Once upon a time, a company that still lives today was founded in a city by the bay. It has lived its entire life in the digital age. It was founded around the time that many of today’s social platforms emerged, and it leapt to early success by creating an entire category of content and experience.
The company disrupted the status-quo foundation of a classic business approach. It created a differentiating, thought-leading, content-driven experience across its industry. From its inception, it has owned the space it created. It is the very definition of Clayton Christensen’s term disruptive innovation – what the venture community calls a unicorn. From angel-funded startup to venture-funded behemoth, it has been enormously successful.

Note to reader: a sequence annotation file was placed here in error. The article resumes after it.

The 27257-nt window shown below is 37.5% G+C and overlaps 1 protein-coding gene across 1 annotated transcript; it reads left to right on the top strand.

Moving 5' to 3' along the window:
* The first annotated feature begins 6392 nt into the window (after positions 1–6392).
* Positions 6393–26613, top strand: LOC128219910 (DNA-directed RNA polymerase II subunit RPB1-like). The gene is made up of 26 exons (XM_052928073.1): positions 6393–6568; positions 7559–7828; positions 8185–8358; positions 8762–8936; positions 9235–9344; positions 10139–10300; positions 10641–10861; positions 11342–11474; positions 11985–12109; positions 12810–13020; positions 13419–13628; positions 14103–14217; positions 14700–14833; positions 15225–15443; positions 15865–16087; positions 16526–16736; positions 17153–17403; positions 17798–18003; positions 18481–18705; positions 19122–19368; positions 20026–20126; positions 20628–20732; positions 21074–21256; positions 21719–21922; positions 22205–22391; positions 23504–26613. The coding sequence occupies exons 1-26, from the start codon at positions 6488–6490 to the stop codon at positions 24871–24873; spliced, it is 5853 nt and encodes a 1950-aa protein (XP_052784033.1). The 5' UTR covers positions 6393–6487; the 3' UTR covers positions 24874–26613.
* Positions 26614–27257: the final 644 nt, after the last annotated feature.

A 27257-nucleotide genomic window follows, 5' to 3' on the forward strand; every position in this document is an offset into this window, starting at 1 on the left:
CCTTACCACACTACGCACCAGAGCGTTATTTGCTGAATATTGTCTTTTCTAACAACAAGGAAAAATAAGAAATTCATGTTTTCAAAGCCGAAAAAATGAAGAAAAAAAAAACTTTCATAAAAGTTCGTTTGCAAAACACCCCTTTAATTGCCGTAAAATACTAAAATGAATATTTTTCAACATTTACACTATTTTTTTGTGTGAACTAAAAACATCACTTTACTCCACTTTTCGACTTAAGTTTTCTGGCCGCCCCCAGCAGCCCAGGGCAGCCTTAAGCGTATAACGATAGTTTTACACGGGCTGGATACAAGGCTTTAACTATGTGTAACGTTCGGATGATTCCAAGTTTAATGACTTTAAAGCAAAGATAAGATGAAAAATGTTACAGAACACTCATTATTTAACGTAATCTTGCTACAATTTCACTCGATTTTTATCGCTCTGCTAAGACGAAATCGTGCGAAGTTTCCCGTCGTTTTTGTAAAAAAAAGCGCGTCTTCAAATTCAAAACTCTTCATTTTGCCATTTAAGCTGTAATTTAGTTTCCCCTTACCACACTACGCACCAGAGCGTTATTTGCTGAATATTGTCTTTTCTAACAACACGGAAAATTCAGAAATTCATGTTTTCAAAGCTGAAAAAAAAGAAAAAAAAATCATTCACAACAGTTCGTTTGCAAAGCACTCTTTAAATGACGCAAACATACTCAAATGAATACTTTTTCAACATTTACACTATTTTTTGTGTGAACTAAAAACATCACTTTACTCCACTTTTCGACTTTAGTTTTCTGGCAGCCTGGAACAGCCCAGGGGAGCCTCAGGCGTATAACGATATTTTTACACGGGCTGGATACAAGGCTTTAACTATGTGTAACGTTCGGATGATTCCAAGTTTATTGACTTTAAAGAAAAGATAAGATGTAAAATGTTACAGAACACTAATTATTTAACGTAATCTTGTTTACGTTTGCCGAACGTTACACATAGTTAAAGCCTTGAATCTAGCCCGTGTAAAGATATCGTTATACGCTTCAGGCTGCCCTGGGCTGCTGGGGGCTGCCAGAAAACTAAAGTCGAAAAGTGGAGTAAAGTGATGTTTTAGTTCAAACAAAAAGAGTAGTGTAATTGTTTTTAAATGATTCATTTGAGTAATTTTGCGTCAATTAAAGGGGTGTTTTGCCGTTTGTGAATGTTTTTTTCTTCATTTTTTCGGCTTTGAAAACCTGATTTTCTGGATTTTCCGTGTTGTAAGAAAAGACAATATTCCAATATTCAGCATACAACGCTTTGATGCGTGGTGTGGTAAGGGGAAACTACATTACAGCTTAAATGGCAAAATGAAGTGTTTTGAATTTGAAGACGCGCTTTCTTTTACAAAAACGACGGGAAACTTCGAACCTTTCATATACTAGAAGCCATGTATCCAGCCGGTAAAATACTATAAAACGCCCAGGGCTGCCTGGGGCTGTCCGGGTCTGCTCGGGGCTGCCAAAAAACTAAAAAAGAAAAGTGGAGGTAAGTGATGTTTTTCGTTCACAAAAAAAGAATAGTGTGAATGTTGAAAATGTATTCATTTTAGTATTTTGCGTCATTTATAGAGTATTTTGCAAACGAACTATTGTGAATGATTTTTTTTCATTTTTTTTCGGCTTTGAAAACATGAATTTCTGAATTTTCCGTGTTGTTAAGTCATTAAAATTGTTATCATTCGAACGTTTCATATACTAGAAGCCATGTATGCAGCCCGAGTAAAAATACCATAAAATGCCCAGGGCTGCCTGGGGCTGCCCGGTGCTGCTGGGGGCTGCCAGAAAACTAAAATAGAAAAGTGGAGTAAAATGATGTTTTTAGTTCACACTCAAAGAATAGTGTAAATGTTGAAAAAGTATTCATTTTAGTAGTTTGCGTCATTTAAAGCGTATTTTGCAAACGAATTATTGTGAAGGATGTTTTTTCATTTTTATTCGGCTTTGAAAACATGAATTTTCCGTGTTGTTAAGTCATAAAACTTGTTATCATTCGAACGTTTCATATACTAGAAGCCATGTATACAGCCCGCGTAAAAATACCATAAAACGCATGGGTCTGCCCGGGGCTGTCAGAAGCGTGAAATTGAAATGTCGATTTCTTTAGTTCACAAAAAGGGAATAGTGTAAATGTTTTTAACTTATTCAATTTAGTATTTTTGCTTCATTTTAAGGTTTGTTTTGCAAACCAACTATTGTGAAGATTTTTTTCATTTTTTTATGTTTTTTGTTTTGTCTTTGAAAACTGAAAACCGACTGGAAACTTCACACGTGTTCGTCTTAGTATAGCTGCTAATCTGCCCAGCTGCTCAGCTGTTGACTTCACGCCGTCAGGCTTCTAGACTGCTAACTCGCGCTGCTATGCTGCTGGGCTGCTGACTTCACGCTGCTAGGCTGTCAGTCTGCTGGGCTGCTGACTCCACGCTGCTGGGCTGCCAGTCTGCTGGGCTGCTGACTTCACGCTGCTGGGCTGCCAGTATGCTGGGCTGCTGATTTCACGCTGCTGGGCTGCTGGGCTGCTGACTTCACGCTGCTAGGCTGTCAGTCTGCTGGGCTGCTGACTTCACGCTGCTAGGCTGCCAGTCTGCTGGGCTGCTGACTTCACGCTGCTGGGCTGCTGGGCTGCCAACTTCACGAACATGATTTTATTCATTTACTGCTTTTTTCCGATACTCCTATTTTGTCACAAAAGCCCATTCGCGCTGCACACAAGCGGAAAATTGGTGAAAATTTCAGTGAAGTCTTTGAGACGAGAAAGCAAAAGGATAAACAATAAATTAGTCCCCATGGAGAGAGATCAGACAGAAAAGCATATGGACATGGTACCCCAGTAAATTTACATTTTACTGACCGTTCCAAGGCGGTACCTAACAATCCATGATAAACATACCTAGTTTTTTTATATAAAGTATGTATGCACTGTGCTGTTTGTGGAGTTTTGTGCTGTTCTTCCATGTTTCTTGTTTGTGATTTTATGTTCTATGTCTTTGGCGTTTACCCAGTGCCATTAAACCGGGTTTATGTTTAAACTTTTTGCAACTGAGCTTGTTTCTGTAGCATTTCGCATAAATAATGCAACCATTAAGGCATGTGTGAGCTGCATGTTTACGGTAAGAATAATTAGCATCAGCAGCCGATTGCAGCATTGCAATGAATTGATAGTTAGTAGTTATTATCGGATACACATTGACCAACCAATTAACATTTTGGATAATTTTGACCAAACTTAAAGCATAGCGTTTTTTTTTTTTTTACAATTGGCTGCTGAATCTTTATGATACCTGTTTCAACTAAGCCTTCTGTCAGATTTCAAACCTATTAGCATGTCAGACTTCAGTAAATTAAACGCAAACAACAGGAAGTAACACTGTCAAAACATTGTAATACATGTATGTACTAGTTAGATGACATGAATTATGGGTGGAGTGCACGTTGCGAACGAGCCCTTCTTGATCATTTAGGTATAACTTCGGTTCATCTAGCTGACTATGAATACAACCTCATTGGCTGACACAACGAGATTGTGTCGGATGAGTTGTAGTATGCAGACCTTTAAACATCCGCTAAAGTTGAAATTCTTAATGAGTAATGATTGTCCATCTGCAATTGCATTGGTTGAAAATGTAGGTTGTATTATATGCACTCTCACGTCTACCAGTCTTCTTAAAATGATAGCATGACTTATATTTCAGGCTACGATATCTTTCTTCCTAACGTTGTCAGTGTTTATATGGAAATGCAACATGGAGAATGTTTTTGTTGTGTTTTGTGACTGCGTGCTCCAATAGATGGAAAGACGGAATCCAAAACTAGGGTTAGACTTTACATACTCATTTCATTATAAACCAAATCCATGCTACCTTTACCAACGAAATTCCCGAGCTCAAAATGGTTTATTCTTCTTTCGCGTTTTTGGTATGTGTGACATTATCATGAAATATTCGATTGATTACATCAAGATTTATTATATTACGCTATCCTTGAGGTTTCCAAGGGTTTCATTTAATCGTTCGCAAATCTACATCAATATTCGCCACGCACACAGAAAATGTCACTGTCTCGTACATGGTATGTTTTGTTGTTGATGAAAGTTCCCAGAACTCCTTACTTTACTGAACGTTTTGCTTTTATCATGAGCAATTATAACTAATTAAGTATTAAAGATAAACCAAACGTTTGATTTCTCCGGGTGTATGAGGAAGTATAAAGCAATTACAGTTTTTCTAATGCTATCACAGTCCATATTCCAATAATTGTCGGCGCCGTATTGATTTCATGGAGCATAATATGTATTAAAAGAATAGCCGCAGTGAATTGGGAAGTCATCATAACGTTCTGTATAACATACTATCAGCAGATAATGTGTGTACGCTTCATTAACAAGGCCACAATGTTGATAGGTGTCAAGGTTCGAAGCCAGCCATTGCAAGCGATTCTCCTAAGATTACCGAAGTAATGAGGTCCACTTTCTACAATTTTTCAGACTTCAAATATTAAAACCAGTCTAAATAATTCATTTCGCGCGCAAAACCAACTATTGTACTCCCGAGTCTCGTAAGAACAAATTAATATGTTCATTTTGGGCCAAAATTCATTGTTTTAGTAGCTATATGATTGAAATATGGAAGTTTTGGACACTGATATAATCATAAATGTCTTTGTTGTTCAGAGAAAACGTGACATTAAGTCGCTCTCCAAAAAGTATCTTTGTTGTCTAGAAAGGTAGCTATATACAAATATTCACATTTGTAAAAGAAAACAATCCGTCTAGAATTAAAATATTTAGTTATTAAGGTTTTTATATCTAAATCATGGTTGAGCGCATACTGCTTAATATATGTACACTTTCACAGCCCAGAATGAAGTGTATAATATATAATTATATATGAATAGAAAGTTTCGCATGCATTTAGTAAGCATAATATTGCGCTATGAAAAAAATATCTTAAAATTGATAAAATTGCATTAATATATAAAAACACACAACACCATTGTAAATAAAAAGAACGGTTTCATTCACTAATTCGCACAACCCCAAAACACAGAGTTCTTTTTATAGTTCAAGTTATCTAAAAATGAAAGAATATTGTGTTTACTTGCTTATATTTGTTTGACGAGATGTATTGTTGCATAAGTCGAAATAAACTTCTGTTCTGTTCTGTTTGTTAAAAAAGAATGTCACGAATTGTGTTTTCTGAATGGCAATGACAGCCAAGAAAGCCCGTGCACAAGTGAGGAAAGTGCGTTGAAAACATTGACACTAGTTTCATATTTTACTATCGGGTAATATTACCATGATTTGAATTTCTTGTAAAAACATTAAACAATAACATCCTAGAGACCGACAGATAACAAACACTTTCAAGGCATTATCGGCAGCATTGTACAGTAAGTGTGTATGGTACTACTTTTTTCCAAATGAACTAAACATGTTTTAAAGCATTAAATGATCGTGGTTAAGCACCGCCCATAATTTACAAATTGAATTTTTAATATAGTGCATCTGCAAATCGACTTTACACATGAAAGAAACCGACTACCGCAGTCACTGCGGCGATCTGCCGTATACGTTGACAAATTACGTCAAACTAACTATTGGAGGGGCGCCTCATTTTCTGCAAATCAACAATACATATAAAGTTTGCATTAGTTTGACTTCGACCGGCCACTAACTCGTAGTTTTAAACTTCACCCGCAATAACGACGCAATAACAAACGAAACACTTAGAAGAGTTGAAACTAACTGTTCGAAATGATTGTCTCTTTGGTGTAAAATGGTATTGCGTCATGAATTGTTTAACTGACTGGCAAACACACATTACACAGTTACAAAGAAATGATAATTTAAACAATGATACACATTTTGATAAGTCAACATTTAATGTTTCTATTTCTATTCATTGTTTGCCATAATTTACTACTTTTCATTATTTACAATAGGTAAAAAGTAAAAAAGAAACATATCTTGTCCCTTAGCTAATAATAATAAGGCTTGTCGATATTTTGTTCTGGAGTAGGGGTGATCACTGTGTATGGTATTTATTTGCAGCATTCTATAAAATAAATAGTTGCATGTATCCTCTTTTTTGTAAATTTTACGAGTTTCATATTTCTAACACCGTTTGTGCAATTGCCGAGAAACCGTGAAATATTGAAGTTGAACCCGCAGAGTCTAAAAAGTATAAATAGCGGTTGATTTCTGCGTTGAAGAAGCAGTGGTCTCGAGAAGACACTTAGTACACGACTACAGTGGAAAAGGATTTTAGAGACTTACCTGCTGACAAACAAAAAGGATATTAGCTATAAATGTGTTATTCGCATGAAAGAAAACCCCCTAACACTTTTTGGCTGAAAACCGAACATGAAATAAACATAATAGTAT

And its use of content has been its beating heart.
Now, market forces are compelling the business to expand in two directions. Their success means that they are placing bets by both expanding into different markets and adding breadth to their solutions. As a result, their once niche, remarkable content experience is in danger of breaking. It’s becoming generalized, too general for sophisticated customers, too complex for basic customers, and losing all sense of differentiation.
If the content experience breaks, the unicorn may stumble along with it. The question is, what to do? Should they dismantle the experience? Should they change the experience to fit the business direction? Launch another?
I think we’ll see more and more of this type of challenge as valuable content powers more and more of our marketing and customer experience strategies. The story above is an extreme example; there are other smaller examples as well.
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